Welcome to Scrap Collector, Waste Dive's Friday round-up of insights and stories you may have missed during the week.
The U.S. generates far more waste than any other country in the world, according to new research from UK global risk firm Verisk Maplecroft.
The report, which measures the waste generation and recycling performance of 194 countries, determines that over 2.1 billion metric tons of municipal solid waste (MSW) are produced globally each year — enough to fill 822,000 Olympic-size swimming pools. Only 16% of this is recycled annually, and nearly half (950 million metric tons) is disposed of "unsustainably."
The U.S. — the largest contributor per capita to global MSW, plastic, food and hazardous waste production — emerges as the foremost culprit in this bleak landscape. The country, which makes up just 4% of the global population, generates 12% of the world's MSW (approximately 239 million metric tons). China, in contrast, holds 18% of the world's population — while only producing 15% of global MSW.
Massive U.S. consumption and waste generation rates, according to the report, are accompanied by the country's "lack of commitment to offsetting its waste footprint." The U.S. — which, according to 2015 EPA data, recycles just 35% of its MSW — is "the only developed nation whose waste generation outstrips its ability to recycle, underscoring a shortage of political will and investment in infrastructure," the authors conclude.
This "seeming lack of resolve to deal with waste domestically" may become an increasing dilemma in the face of scrap import bans imposed by China and other developing nations, the report notes.
"The waste bans in China and [Southeast] Asia have really shown up infrastructure failings in North America and Europe — it was all too easy to export the problem and neglect domestic infrastructure," co-authors Niall Smith and William Nichols told Waste Dive in an email.
"Now, these countries face a choice: the first option is large scale investment in waste management and working with companies to develop effective replacements and circular economy solutions," they added. "The second is finding new destinations for waste exports. Our research shows that this latter option is hugely risky — exports will likely end up in countries less able to manage large influxes of waste, which will mean more soil pollution, water pollution and waste in the ocean."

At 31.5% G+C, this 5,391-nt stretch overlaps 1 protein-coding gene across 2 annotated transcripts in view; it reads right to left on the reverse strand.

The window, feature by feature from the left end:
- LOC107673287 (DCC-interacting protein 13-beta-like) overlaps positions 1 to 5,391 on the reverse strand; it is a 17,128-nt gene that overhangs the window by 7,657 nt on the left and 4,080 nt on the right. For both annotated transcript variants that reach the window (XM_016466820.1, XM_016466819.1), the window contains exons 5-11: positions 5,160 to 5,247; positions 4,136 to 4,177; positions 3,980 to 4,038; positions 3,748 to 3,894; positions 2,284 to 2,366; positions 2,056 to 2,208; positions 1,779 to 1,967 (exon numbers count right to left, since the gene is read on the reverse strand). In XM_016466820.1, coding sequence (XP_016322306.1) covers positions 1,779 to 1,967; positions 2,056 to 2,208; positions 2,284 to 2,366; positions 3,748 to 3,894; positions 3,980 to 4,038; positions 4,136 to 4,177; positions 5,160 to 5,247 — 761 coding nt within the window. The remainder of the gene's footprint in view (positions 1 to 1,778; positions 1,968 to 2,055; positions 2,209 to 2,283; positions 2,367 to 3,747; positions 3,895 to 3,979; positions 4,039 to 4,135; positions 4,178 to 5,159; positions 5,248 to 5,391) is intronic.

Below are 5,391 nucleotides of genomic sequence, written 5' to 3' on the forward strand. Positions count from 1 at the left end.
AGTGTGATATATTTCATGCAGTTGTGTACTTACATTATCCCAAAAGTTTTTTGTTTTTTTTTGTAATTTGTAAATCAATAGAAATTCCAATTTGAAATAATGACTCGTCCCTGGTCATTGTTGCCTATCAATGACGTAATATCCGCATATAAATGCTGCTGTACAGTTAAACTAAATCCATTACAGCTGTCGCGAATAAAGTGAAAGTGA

Peter Jones, co-author of a 2017 global recycling report by Eunomia and the European Environment Bureau, noted that while market changes have spurred U.S. municipalities to rethink and scale back their recycling services, Europe — which has both binding recycling targets and high disposal costs — has taken a somewhat different approach.
"The European Commission is introducing extended producer responsibility requirements that give producers the responsibility for the cost of managing the waste that results from their products/packaging. There's also a push for greater clarity about the proportion of material collected for recycling that actually gets recycled," he told Waste Dive via email.
"It seems likely that this may result in a reduction in the use of non-recyclable packaging, and an increase in investment in reprocessing infrastructure to enable the material to be pressed back into service," he added. "However, with different incentives in play in the U.S., the outcome of the tightening export market is relatively unlikely to be the same without a significant policy shift."
AROUND THE WORLD
Single-use shame— WBUR